The UK government is consulting on a new labelling scheme for animal welfare that could see caterers required to disclose welfare information on menus.
A call for evidence will consider how to define the welfare standards that would underpin a new labelling system and whether it should be mandatory or voluntary. It will also seek views on what a label might look like, what products would fall under its scope and how the scheme would be monitored and enforced.
Plans to reform labelling were set out in the Agriculture Act 2020. A 2018 government consultation found that 72% of people were in favour of the government setting further standards to ensure greater consistency and understanding of welfare information at the point of purchase.
One of the consultation questions considers how welfare standards could be communicated within the catering sector given the challenges in labelling prepared food and the relative lack of transparency in the sector compared with retail.
Options under consideration include mandatory labelling of the welfare standard at the point of sale, for example on the menu, and for welfare information to be made available either on request at the point of purchase or on a company website.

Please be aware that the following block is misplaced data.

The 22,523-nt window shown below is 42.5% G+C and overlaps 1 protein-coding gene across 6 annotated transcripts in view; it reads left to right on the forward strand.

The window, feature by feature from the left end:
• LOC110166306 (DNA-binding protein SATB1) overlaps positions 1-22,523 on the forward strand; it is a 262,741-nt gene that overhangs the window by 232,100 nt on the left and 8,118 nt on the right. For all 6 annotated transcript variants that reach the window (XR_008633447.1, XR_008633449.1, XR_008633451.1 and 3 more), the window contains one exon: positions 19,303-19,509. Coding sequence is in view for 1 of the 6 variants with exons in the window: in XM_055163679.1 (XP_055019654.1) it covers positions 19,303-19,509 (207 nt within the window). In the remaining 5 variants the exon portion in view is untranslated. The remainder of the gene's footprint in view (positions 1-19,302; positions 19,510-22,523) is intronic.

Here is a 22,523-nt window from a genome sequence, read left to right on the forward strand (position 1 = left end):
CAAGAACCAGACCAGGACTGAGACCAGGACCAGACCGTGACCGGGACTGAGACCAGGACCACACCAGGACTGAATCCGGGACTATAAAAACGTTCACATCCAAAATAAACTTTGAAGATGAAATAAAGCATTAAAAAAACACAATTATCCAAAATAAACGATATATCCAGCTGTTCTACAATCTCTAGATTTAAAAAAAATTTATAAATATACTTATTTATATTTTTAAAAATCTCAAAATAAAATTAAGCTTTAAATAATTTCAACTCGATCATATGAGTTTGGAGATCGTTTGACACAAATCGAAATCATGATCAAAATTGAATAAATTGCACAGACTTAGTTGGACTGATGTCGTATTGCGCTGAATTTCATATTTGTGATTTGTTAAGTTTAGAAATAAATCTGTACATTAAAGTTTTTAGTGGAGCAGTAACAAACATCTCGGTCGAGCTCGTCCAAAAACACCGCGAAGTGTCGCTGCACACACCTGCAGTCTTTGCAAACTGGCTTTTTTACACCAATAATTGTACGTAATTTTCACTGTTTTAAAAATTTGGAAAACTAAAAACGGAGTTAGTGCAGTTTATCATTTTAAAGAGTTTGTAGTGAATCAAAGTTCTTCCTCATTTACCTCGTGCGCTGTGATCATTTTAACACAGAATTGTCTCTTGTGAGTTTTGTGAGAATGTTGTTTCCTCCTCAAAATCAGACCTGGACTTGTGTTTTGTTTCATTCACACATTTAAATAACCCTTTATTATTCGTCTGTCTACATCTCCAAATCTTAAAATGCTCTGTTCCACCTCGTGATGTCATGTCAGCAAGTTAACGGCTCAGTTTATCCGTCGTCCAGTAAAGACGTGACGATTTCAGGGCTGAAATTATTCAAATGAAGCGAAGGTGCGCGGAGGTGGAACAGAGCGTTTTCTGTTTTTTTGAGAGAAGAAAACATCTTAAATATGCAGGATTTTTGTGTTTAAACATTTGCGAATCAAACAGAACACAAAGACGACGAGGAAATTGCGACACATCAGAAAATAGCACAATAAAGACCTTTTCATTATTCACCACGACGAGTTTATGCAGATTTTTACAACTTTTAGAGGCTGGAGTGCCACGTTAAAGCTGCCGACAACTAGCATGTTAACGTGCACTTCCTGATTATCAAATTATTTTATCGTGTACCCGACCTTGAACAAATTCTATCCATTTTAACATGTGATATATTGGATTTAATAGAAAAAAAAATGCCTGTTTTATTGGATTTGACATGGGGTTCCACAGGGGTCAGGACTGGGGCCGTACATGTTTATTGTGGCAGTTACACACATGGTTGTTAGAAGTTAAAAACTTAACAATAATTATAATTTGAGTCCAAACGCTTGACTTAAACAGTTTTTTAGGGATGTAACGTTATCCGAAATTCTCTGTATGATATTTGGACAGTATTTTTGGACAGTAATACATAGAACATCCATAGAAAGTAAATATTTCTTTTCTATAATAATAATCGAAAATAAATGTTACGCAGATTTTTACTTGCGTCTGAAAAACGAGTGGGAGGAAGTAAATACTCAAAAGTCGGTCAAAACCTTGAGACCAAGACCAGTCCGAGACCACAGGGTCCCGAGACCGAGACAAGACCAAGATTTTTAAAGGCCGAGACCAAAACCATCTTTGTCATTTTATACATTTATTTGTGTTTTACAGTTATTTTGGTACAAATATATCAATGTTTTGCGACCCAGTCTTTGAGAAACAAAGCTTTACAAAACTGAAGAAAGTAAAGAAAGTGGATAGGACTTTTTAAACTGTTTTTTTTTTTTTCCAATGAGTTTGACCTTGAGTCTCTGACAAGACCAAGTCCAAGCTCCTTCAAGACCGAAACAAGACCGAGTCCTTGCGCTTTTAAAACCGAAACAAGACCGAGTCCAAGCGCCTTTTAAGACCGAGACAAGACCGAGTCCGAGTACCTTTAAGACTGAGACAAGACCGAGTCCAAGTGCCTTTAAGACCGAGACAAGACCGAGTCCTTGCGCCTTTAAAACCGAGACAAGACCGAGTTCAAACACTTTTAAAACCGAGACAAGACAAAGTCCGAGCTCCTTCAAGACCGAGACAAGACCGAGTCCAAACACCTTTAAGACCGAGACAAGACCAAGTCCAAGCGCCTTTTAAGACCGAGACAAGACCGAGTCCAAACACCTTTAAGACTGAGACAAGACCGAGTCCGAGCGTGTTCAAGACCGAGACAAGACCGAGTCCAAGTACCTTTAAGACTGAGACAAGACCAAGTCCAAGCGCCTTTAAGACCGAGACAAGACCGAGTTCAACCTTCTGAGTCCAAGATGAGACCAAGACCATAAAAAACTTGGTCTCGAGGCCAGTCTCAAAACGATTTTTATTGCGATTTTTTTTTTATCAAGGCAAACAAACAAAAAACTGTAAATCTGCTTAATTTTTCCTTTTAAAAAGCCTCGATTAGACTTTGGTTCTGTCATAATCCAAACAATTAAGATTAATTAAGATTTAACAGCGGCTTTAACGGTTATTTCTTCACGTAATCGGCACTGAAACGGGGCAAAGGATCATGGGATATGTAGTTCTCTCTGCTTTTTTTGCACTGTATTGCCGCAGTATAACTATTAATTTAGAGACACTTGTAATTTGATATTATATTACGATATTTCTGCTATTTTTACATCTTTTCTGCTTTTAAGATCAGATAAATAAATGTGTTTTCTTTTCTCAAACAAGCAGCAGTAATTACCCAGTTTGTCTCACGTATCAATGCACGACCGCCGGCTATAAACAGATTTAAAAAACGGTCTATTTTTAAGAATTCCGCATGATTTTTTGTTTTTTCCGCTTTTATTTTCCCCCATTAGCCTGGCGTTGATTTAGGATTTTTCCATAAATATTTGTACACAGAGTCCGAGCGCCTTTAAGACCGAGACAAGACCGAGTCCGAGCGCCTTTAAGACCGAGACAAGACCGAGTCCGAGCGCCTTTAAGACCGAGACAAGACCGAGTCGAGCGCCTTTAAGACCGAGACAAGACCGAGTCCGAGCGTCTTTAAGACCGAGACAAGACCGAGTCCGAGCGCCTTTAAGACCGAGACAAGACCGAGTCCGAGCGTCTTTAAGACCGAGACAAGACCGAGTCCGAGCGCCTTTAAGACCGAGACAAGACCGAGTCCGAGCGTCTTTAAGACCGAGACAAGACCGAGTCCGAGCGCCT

The results will be considered alongside a wider review of food labelling, including nutrition and eco-labelling, for the upcoming food strategy whitepaper.
“British farmers produce food to an exceptionally high standard of animal welfare, and consumers have come to expect nothing less,” said environment secretary George Eustice. “Now that we have left the EU, we have an opportunity to look at food labelling – and whether the information that we give to shoppers helps them make informed choices.”
It was also confirmed in the document that changes to the government buying standards for food and catering services will be consulted on early next year. The review had previously expected to take place this year.